Academic activities at 1971[edit]

Military Governor of East Pakistan Tikka Khan ordered department heads to join work from 21 April and the other teachers on 1 June, classes to start from 2 August. All the dormitories were cleaned to remove any signs of destruction to present a good educational environment at the university to the international community. All exams were postponed due to the national crisis. As the forces of war increased until September, attendance in the classes also increased. As many students had joined the Mukti Bahini (Liberation Forces), they blasted hand grenades near the university and quickly entered classes. As a result the Army failed to arrest anyone.[10]

Warning, arresting and punishment of teachers[edit]

For known connections with liberation force, Tikka Khan issued arrest orders against many teachers and arrested some of them. Among them there were Dr. Abul Khayer, Dr. Rafiqul Islam, Dr. K. A. M. Salauddin, Ahsanul Hoque, Giasuddin Ahmed, Jahrul Hoque and M. Shahidullah. Military Governor of East Pakistan Tikka Khan officially warned Professor Munir Chowdhury, Professor Nilima Ibrahim, Professor Shirajul Islam Chowdhury, and Professor Enamul Hoque. Dr. Abu Muhammah Habibullah was terminated. Professor Abdur Razzak (political scientist and later National Professor of Bangladesh) was sentenced in absentia to 14 years in jail for supporting the Bengali Independence movement.[18]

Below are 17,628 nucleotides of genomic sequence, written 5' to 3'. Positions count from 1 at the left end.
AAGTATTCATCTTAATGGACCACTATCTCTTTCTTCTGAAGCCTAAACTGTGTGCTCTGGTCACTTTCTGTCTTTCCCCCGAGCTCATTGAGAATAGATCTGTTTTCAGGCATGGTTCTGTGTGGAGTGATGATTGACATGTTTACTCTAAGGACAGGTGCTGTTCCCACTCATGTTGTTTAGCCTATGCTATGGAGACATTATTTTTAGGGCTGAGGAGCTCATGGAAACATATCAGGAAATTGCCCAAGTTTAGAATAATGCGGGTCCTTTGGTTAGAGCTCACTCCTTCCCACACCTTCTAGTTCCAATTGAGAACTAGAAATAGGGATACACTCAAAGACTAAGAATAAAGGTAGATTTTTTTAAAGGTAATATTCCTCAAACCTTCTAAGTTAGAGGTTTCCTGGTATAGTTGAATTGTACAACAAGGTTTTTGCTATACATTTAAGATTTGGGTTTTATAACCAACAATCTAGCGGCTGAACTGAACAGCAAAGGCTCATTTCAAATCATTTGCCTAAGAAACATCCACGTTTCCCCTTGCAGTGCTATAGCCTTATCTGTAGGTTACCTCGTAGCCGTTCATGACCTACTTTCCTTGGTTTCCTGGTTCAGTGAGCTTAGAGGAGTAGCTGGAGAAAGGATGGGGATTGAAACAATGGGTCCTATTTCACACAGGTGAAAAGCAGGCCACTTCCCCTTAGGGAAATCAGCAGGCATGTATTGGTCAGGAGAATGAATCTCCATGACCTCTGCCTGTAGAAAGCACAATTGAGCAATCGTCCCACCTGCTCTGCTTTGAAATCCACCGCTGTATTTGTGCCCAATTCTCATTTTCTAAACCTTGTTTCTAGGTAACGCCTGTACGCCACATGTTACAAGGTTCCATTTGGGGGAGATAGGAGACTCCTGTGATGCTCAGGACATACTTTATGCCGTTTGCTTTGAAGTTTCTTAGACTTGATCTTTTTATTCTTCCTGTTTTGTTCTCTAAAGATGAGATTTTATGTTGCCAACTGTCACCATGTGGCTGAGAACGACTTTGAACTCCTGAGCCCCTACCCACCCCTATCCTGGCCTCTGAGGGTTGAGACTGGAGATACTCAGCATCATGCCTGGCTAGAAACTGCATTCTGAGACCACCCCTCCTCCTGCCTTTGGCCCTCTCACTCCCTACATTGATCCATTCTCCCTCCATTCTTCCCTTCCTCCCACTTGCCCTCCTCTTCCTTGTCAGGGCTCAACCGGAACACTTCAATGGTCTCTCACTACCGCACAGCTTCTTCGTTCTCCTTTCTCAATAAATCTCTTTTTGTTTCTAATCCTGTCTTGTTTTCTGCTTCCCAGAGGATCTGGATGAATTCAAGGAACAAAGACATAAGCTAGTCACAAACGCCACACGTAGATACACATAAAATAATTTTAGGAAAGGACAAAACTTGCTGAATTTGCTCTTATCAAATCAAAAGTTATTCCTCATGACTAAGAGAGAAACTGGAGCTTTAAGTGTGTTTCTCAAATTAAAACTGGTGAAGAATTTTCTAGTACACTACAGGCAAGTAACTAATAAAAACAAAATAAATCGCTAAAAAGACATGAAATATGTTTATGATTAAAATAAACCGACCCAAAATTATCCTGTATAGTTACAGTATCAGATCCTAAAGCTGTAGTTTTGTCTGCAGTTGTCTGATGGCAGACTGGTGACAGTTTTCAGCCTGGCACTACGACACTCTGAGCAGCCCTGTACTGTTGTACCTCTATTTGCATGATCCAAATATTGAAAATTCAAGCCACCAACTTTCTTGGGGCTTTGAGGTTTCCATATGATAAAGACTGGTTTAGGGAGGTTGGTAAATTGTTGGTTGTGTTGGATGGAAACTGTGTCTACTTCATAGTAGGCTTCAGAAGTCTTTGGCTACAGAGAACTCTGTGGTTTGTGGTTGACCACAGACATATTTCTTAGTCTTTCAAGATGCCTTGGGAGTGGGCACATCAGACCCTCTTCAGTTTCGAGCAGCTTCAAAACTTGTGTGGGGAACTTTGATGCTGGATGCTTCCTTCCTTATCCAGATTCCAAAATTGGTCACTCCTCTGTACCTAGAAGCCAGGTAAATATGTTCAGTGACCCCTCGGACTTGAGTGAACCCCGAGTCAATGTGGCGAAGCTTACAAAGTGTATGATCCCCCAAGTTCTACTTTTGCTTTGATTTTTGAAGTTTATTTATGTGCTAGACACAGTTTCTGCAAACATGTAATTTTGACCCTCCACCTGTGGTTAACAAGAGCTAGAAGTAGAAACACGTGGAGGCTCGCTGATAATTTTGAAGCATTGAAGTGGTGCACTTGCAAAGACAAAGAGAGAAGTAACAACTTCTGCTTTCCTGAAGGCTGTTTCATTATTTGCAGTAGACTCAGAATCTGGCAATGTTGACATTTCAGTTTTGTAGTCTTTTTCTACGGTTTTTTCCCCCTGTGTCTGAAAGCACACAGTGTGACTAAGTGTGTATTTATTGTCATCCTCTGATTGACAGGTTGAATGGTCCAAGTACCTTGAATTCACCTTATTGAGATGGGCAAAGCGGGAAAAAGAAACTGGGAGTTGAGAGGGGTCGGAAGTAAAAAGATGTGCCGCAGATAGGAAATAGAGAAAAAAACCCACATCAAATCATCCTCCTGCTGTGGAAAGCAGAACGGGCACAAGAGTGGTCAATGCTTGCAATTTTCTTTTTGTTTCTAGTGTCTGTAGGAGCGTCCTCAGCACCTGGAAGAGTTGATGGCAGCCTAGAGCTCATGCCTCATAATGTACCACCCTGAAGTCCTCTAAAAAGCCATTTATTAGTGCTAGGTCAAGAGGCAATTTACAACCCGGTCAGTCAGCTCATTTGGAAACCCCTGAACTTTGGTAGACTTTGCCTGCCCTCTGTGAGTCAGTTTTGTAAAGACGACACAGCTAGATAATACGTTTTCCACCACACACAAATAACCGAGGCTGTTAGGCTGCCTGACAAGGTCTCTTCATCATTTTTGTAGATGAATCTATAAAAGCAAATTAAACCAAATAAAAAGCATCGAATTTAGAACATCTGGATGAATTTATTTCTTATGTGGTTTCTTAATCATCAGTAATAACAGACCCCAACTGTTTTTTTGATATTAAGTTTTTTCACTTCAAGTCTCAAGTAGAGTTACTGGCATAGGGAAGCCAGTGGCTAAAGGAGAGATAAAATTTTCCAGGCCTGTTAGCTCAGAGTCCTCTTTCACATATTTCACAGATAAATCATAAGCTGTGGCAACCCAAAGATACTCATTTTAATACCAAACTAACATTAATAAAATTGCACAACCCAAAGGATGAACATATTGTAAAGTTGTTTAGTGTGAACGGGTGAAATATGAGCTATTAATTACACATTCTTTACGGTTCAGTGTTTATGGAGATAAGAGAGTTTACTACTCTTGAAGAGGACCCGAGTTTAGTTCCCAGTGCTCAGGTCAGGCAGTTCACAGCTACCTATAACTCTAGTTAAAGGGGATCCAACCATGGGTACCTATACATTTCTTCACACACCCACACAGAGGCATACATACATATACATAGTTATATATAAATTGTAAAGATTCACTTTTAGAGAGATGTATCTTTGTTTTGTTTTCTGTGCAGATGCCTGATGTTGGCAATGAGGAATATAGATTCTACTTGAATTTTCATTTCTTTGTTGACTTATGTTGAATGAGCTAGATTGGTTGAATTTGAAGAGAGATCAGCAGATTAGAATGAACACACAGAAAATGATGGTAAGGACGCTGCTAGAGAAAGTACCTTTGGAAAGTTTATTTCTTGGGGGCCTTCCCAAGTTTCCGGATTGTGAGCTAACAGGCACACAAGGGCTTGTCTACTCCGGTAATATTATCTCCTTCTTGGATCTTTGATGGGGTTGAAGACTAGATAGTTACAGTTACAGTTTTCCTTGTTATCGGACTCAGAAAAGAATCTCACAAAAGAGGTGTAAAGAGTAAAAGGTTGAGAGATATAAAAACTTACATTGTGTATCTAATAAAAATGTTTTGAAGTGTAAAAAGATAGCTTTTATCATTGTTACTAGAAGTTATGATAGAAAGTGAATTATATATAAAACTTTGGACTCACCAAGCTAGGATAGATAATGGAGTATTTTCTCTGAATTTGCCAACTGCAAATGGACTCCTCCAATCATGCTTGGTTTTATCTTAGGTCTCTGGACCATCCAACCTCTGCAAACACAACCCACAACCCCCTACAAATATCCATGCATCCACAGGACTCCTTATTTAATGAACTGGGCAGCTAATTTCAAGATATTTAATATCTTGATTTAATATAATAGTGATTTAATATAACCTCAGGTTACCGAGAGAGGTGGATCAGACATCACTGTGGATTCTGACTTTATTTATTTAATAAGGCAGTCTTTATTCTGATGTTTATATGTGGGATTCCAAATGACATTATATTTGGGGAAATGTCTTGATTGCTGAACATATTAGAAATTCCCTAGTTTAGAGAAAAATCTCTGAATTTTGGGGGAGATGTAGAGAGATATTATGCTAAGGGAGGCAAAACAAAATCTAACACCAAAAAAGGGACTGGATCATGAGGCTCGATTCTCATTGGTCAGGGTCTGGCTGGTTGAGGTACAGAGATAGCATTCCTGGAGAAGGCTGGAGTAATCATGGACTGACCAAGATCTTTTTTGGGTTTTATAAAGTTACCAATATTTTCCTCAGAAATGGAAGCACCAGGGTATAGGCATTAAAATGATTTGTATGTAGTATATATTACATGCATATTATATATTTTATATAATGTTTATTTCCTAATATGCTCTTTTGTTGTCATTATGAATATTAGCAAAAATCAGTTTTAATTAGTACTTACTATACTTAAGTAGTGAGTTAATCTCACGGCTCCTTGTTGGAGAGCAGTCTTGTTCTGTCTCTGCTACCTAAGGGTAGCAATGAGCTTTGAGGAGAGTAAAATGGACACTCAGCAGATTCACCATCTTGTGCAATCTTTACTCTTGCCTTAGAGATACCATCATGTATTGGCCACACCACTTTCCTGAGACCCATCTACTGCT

Vice-chancellor during 1971[edit]

After March 1971 Dhaka University was without any vice-chancellor. In early March the vice-chancellor Justice Abu Sayed Chowdhury was at Geneva joining "United Nations Humanitarian Conference". In the middle of March he read news about death of two students. He immediately wrote his resignation letter to State's Education Secretary and fled to London leaving the conference. There he worked for Bangladeshi liberation.[19] After the independence of Bangladesh, he became the country's second president.